1st 10 years years: The builder (normally Promotor, but see below!) must take out seguro decenal insurance. This is the 10 year policy covering the costs of repair in the event of a structural failure in the building. Remember it may well not cover other defects, so if you can’t find the builder or they simply won’t repair, the 10 year policy may not be of any help, other than for cases of structural failure.

What if there is no policy?

I have seen an increasing number of cases where no policy is in place. This occurs through a ‘loophole’ whereby an ‘auto promotor’ (owner/developer) has built the house for their own occupancy with the intention of living in it for the duration of the first 10 years. Through a lack of understanding at the time of purchase, the builder may submit all paperwork showing the buyer as ‘Promotor’, therefore the obligation to take out the insurance (if they intend to sell on within 10 years) rests on their innocent shoulders. It is only later when they find defects, try to register / mortgage or sell the property, that the non-existence of a policy may come to light. Also, as the insurers like to specify a level of control during construction, it can be difficult to get insurance post completion.

Will the insurers pay out when needed?

If there is a strong enough case that meets the terms of the policy, yes, they are obliged to pay, but of course the insurance assessors job is to wriggle out of any responsibility. Commonly they may initially claim that an issue is nothing to do with them but instead down to the builder. This may be correct if the issue is not covered in the policy, but if it is covered (and all issues that affect the structural stability have to be), it is their responsibility to pay for such issues, whether the builder is around, absconded or bankrupt.

Of course where a serious omission has occurred due to builder negligence, the owners may not be confident in the same builder correcting the problem and if you are really unhappy about the original builder ‘having a go’ at correcting a serious structural defect, it is important to stress this lack of confidence to the insurers, which in turn will help to highlight the fact that this is their, rather than the builder’s responsibility.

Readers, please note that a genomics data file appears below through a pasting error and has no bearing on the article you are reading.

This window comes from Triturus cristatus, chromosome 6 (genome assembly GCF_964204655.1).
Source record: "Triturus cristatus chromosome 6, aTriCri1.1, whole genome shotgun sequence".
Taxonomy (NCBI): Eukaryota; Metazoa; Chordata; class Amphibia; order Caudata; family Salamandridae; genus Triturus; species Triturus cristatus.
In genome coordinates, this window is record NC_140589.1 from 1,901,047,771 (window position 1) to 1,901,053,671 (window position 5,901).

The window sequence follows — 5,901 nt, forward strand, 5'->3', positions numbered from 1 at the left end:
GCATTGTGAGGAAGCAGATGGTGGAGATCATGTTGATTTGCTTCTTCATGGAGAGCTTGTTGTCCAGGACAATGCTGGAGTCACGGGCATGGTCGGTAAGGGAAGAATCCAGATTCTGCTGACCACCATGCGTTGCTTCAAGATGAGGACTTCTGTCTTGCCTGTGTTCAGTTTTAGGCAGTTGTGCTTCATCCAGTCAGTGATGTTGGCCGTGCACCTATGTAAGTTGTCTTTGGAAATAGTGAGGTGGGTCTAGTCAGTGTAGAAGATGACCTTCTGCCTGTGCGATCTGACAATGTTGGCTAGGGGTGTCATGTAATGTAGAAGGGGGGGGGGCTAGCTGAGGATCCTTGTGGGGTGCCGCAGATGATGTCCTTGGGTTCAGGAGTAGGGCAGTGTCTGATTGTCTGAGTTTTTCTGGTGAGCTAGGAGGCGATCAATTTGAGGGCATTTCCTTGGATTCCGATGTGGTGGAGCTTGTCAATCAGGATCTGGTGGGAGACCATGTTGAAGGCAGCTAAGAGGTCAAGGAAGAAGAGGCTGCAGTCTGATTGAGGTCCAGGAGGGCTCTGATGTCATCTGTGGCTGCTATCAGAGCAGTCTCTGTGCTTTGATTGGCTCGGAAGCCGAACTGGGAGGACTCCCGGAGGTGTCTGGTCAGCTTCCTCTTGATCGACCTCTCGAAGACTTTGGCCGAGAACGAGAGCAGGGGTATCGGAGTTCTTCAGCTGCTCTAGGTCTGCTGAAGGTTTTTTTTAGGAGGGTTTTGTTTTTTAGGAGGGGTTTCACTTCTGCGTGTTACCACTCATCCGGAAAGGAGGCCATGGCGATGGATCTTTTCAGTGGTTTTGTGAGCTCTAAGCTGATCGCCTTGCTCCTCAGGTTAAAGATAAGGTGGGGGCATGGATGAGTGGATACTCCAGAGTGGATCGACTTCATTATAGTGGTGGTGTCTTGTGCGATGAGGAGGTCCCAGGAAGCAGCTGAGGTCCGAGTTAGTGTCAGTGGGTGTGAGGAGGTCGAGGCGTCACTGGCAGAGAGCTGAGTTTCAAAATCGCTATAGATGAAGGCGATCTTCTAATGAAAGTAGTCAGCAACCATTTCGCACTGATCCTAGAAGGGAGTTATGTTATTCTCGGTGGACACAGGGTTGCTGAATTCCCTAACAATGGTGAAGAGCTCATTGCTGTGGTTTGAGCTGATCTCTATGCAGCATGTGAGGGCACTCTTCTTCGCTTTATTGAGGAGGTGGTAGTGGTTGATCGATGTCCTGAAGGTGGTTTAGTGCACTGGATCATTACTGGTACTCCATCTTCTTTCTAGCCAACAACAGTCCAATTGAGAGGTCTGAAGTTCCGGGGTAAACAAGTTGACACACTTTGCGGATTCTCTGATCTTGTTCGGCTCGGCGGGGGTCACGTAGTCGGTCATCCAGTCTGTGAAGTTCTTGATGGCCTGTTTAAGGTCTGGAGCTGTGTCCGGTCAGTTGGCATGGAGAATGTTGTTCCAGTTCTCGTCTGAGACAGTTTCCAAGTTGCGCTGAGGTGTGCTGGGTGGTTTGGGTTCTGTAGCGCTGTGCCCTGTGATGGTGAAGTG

Will the courts need to be involved?

Unfortunately getting any parties to admit to responsibility can be long and sometimes fruitless, such that a court decision may be needed to force one or more parties to pay up. The good news is that there are some specialist lawyers with experience in such cases, and the good ones won’t advise you to proceed unless you have a decent case. Of course all court actions carry some risk and ultimately the decision to proceed will be down to the owner, for this reason is it often the larger claims that merit court action. In some cases for minor issues, it may be worth simply getting a decent builder in to put things right. A Building Surveyor’s report is advisable so as to establish what the defects are and how they might be corrected including costings. This is sometimes backed up with an Architect’s 2nd opinion, though it should be noted that in Spain not all Architects will have the defects knowledge of a building surveyor and hence should not be relied upon for initial diagnosis.

When entering into a claim, it often soon becomes clear that the builder, architect, town hall and insurer will try to ‘pass the buck’ when identifying who was negligent and in some cases it may actually be all of them. Don’t take no for an answer from the insurers. Theoretically if there is an obvious defect covered by the policy, they should pay up without the need for court action, but getting them to pay out can be hard.

Trust no one!

Or at least trust no one that was involved in the original build process and purchase. While you may get one or more of the parties on your side, it is common for all involved to try and make light of what may be a serious structural issue. Usually the Architect or Tecnico involved in the project will come up with an understated report or inadequate short-term solutions. I am often called in to examine a project Architect’s or builder’s proposed ‘solution’ and many of them are simply not good enough. Provided that evidence is submitted to the insurers or courts to demonstrate the inadequacy of such ‘remedies’, they are fortunately willing to listen to independent expert opinions, other than those of the parties involved in the project, so if you are not making progress get independent advice for structural AND legal issues.